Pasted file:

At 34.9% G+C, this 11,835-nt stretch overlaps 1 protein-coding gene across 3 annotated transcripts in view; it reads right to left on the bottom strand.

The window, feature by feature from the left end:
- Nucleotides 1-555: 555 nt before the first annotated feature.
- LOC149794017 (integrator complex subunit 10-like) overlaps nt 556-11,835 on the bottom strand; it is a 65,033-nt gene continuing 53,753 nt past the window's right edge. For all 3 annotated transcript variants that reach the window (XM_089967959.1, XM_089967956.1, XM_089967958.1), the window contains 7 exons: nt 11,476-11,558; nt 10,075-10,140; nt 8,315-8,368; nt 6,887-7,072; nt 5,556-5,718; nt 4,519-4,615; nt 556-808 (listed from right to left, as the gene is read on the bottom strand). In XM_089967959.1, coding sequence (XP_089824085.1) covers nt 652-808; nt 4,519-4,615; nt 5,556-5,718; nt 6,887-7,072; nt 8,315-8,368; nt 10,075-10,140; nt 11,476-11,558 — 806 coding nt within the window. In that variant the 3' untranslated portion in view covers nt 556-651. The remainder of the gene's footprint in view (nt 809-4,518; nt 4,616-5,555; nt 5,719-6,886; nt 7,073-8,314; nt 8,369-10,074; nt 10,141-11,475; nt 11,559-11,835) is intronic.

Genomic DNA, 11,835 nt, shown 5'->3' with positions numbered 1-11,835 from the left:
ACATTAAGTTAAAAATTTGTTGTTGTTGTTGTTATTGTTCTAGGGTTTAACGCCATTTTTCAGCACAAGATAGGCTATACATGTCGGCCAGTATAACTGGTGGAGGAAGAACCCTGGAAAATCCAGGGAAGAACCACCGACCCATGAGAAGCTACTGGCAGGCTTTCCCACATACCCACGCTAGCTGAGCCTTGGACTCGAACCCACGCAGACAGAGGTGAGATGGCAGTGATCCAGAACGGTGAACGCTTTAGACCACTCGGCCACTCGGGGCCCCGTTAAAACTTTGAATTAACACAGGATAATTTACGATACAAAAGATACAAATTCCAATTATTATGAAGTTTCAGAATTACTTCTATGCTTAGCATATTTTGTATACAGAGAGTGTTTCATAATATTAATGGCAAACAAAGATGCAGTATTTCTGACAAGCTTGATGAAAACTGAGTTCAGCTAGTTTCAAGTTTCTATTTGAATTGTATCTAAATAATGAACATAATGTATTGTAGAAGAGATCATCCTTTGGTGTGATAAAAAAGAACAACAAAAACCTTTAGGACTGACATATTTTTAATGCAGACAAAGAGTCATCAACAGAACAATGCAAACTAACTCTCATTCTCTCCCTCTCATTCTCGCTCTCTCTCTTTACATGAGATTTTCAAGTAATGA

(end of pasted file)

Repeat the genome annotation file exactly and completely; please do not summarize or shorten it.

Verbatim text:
At 34.9% G+C, this 11,835-nt stretch overlaps 1 protein-coding gene across 3 annotated transcripts in view; it reads right to left on the bottom strand.

The window, feature by feature from the left end:
- Nucleotides 1-555: 555 nt before the first annotated feature.
- LOC149794017 (integrator complex subunit 10-like) overlaps nt 556-11,835 on the bottom strand; it is a 65,033-nt gene continuing 53,753 nt past the window's right edge. For all 3 annotated transcript variants that reach the window (XM_089967959.1, XM_089967956.1, XM_089967958.1), the window contains 7 exons: nt 11,476-11,558; nt 10,075-10,140; nt 8,315-8,368; nt 6,887-7,072; nt 5,556-5,718; nt 4,519-4,615; nt 556-808 (listed from right to left, as the gene is read on the bottom strand). In XM_089967959.1, coding sequence (XP_089824085.1) covers nt 652-808; nt 4,519-4,615; nt 5,556-5,718; nt 6,887-7,072; nt 8,315-8,368; nt 10,075-10,140; nt 11,476-11,558 — 806 coding nt within the window. In that variant the 3' untranslated portion in view covers nt 556-651. The remainder of the gene's footprint in view (nt 809-4,518; nt 4,616-5,555; nt 5,719-6,886; nt 7,073-8,314; nt 8,369-10,074; nt 10,141-11,475; nt 11,559-11,835) is intronic.

Genomic DNA, 11,835 nt, shown 5'->3' with positions numbered 1-11,835 from the left:
ACATTAAGTTAAAAATTTGTTGTTGTTGTTGTTATTGTTCTAGGGTTTAACGCCATTTTTCAGCACAAGATAGGCTATACATGTCGGCCAGTATAACTGGTGGAGGAAGAACCCTGGAAAATCCAGGGAAGAACCACCGACCCATGAGAAGCTACTGGCAGGCTTTCCCACATACCCACGCTAGCTGAGCCTTGGACTCGAACCCACGCAGACAGAGGTGAGATGGCAGTGATCCAGAACGGTGAACGCTTTAGACCACTCGGCCACTCGGGGCCCCGTTAAAACTTTGAATTAACACAGGATAATTTACGATACAAAAGATACAAATTCCAATTATTATGAAGTTTCAGAATTACTTCTATGCTTAGCATATTTTGTATACAGAGAGTGTTTCATAATATTAATGGCAAACAAAGATGCAGTATTTCTGACAAGCTTGATGAAAACTGAGTTCAGCTAGTTTCAAGTTTCTATTTGAATTGTATCTAAATAATGAACATAATGTATTGTAGAAGAGATCATCCTTTGGTGTGATAAAAAAGAACAACAAAAACCTTTAGGACTGACATATTTTTAATGCAGACAAAGAGTCATCAACAGAACAATGCAAACTAACTCTCATTCTCTCCCTCTCATTCTCGCTCTCTCTCTTTACATGAGATTTTCAAGTAATGA